Sometime ago I woke up early with this, for me, astonishing question: "It will be either one Mind, and one alone, or billions. Which will it be?" I understood this question to move me forward to a decision to stay in the oneness of goodness, which meant questioning any other mind or life separate from the oneness of God, including my own sense of "who I am." In Science and Health by Mary Baker Eddy I was reading: "Divine Science explains the abstract statement that there is one Mind by the following self-evident proposition: If God, or good, is real, then evil, the unlikeness of God, is unreal. And evil can only seem to be real by giving reality to the unreal. The children of God have but one Mind." (p. 470) I understood that the question needed to be carried over into the question whether I was willing to let go of a sense of life separate from the oneness of Mind, let go of a sense of evil - the diametrical opposite of God - and humbly and quietly start questioning and quarreling with this ego, mortal selfhood which claims to be "me". For where, after all, does a sense of separation reside?
So quarreling with ourselves, what do we quarrel with? Reading the fifth chapter of Galatians and observing our world I think it is selfishness, self-interest, uncontrollable temper, selfish ambition, hostility, envy, jealousy, idleness, unwillingness to be spontaneous. In the Message we read in this chapter about "divided homes and divided lives; small-minded and lopsided pursuits; the vicious habit of depersonalizing everyone into a rival."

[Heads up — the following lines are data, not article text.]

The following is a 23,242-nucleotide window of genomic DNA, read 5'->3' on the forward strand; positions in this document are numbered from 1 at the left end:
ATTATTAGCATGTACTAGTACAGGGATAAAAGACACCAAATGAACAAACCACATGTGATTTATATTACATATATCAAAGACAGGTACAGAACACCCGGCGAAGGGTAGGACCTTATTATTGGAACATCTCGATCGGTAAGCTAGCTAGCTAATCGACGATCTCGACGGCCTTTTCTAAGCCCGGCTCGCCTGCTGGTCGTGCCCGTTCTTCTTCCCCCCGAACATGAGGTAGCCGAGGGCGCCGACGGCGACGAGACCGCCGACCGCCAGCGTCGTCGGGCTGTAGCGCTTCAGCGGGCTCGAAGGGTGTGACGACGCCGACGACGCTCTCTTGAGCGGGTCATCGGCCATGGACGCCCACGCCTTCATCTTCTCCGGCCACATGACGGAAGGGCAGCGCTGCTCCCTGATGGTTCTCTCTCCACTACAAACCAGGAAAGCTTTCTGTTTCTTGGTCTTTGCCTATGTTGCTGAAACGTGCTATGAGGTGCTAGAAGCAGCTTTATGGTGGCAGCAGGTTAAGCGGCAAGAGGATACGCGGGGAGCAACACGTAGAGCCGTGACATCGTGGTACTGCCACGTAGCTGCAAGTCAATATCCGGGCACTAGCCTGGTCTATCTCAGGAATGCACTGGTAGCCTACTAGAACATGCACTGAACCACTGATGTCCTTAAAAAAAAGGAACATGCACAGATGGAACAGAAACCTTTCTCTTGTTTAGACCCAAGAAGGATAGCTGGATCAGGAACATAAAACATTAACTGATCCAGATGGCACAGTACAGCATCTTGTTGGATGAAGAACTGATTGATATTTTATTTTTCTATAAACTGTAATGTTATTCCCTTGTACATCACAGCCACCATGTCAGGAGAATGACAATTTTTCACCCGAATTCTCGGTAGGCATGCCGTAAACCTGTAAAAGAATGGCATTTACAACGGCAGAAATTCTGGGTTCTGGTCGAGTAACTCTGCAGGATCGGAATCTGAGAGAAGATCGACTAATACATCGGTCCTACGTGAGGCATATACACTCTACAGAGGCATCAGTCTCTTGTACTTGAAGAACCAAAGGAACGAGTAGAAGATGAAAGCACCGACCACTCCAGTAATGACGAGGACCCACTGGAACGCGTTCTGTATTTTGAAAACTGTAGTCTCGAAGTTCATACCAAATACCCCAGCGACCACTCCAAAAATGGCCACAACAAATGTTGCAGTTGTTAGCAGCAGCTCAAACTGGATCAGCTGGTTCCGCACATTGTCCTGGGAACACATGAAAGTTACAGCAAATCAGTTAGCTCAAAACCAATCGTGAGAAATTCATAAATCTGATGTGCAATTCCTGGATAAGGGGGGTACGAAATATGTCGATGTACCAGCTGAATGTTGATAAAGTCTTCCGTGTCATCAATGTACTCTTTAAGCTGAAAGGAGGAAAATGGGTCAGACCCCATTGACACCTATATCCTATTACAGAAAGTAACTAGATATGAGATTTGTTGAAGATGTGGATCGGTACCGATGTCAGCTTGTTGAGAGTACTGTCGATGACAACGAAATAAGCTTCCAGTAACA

Since that question "It will be either one Mind, and one alone, or billions. Which will it be?" I have been living differently. I try to focus and magnify good where ever I find it, I don't write down, in an email or letter, anything negative, any criticism, I don't give unsolicited advice (and if I do, my children promised to tell me) and have eliminated "pity!" from my vocabulary. If we have to mention anything that needs improvement we should earnestly pray for the right words and talk from a position which knows the ability to achieve all good in each one.